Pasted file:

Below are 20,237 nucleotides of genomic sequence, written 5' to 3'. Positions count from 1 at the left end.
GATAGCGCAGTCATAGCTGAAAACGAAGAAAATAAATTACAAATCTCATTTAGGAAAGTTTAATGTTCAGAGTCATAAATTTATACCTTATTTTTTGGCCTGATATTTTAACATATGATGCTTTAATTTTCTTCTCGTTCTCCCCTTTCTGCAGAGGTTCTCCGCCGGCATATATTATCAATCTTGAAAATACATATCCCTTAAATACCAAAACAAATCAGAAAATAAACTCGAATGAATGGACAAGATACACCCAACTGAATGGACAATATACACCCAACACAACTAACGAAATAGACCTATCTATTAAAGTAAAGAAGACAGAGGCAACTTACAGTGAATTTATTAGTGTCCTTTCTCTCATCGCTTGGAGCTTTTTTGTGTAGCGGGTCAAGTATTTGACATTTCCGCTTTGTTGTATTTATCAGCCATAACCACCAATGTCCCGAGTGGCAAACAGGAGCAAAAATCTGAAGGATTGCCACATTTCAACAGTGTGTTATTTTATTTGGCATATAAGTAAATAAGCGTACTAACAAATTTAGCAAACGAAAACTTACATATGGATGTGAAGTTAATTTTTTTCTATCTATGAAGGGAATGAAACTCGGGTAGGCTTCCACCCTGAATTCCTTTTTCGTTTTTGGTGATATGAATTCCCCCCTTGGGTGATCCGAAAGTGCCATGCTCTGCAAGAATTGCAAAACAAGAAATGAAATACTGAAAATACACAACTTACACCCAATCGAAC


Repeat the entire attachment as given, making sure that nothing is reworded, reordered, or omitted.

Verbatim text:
Below are 20,237 nucleotides of genomic sequence, written 5' to 3'. Positions count from 1 at the left end.
GATAGCGCAGTCATAGCTGAAAACGAAGAAAATAAATTACAAATCTCATTTAGGAAAGTTTAATGTTCAGAGTCATAAATTTATACCTTATTTTTTGGCCTGATATTTTAACATATGATGCTTTAATTTTCTTCTCGTTCTCCCCTTTCTGCAGAGGTTCTCCGCCGGCATATATTATCAATCTTGAAAATACATATCCCTTAAATACCAAAACAAATCAGAAAATAAACTCGAATGAATGGACAAGATACACCCAACTGAATGGACAATATACACCCAACACAACTAACGAAATAGACCTATCTATTAAAGTAAAGAAGACAGAGGCAACTTACAGTGAATTTATTAGTGTCCTTTCTCTCATCGCTTGGAGCTTTTTTGTGTAGCGGGTCAAGTATTTGACATTTCCGCTTTGTTGTATTTATCAGCCATAACCACCAATGTCCCGAGTGGCAAACAGGAGCAAAAATCTGAAGGATTGCCACATTTCAACAGTGTGTTATTTTATTTGGCATATAAGTAAATAAGCGTACTAACAAATTTAGCAAACGAAAACTTACATATGGATGTGAAGTTAATTTTTTTCTATCTATGAAGGGAATGAAACTCGGGTAGGCTTCCACCCTGAATTCCTTTTTCGTTTTTGGTGATATGAATTCCCCCCTTGGGTGATCCGAAAGTGCCATGCTCTGCAAGAATTGCAAAACAAGAAATGAAATACTGAAAATACACAACTTACACCCAATCGAAC